She had to die before I could love her. Eleven years ago, I’d thought of us a little more than — what’s that horrible and oh-so-modern phrase — “friends with benefits”. Or the even-more-modern phrase, “fuck buddies”. She’d been easy to seduce because she was broken inside, although I chose not to see it. I liked her. She was perky and she was quick-witted and most importantly she was twenty-nine years old at a time when I was starting down the barrel of my fortieth birthday. We met where and when we could, from my guest bedroom to the model unit of the rental apartments she managed. On a risky whim, we went to see Bob Dylan’s Never Ending Tour in 2010, standing near the back and listening to the old man warble his incomprehensibilities, both of us suffering from aching knees and light headaches from the vodka. Her hand sought mine in the unlit crowd and while I did not resist, neither did I squeeze back.
In 2012 her husband found out. They always do, you know, the husbands. He called me. Asked me to lay off. Told me that I was standing between them and happiness. I suggested that his OxyContin addiction was probably also an issue. He said he could get help, and that he would sober up. He said he could, and would, look after her. I knew he was a born loser but I also, in my own way, respected the institution of marriage, so I did, in fact, lay off. She and I would occasionally meet for lunch, at the Pizza Hut down the street from the Honda plant in Marysville, Ohio, but we did not touch. “Did you ever love me?” she asked.
“Of course,” I lied.
Five years later, in May of 2017, she and her husband had a big fight. She threatened to kill herself. He’d been sober for a while, and he was filled with the self-righteousness that comes so easily to people who have beaten a percentage, however minor, of their own addictions. “Go ahead and do it, you won’t be missed,” he yelled, and he let the door slam on his way out. She cried for a while — I don’t know how long. Then she took their trio of children across the street to her neighbor’s house. “I need you to look after them until my husband comes home,” she said, and smiled.
Then she opened the faucets on the old plastic tub in the back bathroom of their tired old duplex, and she stripped down just to her underwear, for the sake of decency, and she stepped in. When the water was warm enough, she opened both her wrists, and she died. Shortly afterwards, the neighbor ran into the house, her subconscious having assembled the clues in front of her into their only logical conclusion. The water was still warm, stained with paisley swirls and ethereal tendrils of slowly clotting blood.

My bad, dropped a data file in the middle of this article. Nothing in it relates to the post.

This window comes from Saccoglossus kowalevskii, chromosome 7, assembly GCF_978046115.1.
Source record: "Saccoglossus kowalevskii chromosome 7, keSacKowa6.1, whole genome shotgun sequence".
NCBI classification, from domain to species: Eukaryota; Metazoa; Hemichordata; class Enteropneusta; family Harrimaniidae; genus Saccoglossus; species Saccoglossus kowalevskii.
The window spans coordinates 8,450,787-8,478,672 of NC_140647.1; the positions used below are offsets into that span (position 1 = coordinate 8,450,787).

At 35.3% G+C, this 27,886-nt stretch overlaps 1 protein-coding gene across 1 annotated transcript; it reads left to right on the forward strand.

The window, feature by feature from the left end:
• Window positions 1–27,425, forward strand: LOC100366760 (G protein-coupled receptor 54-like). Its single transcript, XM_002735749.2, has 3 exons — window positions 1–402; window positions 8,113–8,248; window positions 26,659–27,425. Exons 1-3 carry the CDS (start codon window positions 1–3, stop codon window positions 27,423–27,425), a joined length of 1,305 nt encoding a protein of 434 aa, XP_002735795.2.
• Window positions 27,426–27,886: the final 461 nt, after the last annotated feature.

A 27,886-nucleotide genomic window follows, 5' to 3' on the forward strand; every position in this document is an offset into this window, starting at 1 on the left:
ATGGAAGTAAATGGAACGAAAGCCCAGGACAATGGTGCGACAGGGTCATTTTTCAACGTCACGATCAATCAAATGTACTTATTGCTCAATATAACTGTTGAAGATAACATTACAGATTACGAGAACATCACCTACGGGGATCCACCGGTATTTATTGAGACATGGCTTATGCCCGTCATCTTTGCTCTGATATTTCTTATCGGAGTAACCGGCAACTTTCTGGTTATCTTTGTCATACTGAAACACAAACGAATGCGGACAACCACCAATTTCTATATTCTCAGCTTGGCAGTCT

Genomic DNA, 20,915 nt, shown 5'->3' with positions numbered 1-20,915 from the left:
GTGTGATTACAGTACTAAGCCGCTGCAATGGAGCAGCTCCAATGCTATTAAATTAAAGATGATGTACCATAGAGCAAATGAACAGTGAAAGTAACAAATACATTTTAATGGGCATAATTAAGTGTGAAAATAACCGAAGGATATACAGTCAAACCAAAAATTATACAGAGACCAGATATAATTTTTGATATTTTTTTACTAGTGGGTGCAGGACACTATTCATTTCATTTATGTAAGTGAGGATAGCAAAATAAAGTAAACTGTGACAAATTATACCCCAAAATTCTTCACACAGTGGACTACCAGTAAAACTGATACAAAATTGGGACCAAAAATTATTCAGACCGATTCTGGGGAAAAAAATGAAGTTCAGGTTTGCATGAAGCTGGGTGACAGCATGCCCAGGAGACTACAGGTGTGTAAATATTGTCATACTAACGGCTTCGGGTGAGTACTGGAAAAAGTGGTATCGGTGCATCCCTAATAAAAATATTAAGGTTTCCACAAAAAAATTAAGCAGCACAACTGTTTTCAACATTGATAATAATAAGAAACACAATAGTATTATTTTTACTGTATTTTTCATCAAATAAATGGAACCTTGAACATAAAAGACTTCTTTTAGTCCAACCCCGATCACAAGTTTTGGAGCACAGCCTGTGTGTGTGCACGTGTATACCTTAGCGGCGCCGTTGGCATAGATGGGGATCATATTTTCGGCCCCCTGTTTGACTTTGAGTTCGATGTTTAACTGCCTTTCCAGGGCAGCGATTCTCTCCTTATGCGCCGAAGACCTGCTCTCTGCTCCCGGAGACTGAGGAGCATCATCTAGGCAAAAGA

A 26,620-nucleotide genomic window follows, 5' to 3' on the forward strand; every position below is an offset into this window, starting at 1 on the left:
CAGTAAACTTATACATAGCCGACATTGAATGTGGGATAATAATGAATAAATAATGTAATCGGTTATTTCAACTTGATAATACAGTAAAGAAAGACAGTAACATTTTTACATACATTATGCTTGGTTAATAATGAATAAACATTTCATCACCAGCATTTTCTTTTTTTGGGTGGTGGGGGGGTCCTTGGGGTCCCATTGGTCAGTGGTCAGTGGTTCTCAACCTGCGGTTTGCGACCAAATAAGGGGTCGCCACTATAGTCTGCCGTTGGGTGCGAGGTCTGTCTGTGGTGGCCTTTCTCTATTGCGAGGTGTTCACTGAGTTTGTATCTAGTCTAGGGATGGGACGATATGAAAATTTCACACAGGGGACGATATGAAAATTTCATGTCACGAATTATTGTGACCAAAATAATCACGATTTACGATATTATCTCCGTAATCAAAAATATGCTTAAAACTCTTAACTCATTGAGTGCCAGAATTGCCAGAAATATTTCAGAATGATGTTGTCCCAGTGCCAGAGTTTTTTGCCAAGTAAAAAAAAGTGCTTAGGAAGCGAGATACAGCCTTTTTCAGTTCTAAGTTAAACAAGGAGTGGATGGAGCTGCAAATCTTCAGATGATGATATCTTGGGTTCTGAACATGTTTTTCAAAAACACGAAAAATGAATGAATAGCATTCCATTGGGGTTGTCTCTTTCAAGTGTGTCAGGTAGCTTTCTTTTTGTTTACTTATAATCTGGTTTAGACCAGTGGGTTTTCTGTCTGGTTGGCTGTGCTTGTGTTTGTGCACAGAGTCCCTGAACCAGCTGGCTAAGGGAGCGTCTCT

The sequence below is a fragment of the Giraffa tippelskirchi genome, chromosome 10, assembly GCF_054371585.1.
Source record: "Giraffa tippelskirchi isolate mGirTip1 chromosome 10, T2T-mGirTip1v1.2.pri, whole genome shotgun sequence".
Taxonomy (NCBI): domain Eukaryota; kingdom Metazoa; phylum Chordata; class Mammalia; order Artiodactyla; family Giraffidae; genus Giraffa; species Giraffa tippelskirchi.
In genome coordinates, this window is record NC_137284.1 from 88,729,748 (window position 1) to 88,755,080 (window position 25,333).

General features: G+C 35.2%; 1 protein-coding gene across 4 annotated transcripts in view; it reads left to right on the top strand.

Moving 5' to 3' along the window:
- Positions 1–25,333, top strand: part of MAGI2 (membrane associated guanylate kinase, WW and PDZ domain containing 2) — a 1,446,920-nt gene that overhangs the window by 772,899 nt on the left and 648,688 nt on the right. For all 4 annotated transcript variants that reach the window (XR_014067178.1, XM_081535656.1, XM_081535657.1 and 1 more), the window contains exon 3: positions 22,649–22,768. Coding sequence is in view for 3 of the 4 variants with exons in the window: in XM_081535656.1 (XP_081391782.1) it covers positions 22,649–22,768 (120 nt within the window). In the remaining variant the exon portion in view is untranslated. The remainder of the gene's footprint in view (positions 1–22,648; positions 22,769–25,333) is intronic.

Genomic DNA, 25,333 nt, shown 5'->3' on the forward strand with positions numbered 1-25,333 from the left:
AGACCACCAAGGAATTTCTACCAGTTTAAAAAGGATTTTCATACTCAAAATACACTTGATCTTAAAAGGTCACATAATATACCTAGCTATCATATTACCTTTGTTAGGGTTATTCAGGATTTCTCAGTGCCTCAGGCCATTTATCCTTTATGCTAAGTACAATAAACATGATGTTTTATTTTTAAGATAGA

Today I read something that I’d like to recommend to you. More than that, I’d like you to share it with others. The article is about how children cope with the suicide of a parent. It may feel awkward for you to share this with the person, or people, who need it most: you can always say that you are concerned about a mutual friend. As tragic as a suicide can be, it is far more so when there are children, particularly young children, involved.
This is a particularly critical message in an era where more and more people are being left behind by outsourcing, right-sizing, plant closings, and the inevitable redundancies of automation. For men in particular, the loss of a job is the most likely trigger of suicide. Don’t be afraid to reach out in these cases. The worst that can happen is that you look like a fool and most of us have run that risk for far less reward in the past.
Why did my friend kill herself? It wasn’t her job, her marriage, or her careless ex-boyfriend. A few years prior to our affair, her younger sister had been violently murdered and she’d been the one to find the body. The two of them had been very close, and she never found a way to accept that loss. On the single night we spent together, she sat right up in the bed around three in the morning and started screaming. After she calmed down, she explained that she’d dreamed about seeing the body all over again. “It happens when I don’t take my pills,” she said, “but the pills make me a zombie and I wanted to be a real person tonight.”
She was always a real person to me. Her death made her more real, although I’m embarrassed to admit it. I did not attend the funeral. Her husband had her cremated, for reasons I’d prefer not to examine too closely. I’ll see her again some day, I think. No time soon.
But, beloved, be not ignorant of this one thing, that one day is with the Lord as a thousand years, and a thousand years as one day. The Lord is not slack concerning his promise, as some men count slackness; but is longsuffering to us-ward, not willing that any should perish, but that all should come to repentance.
And there’s this, as well:
But I’ll see you in the sky above
In the tall grass, in the ones I love
You’re gonna make me lonesome when you go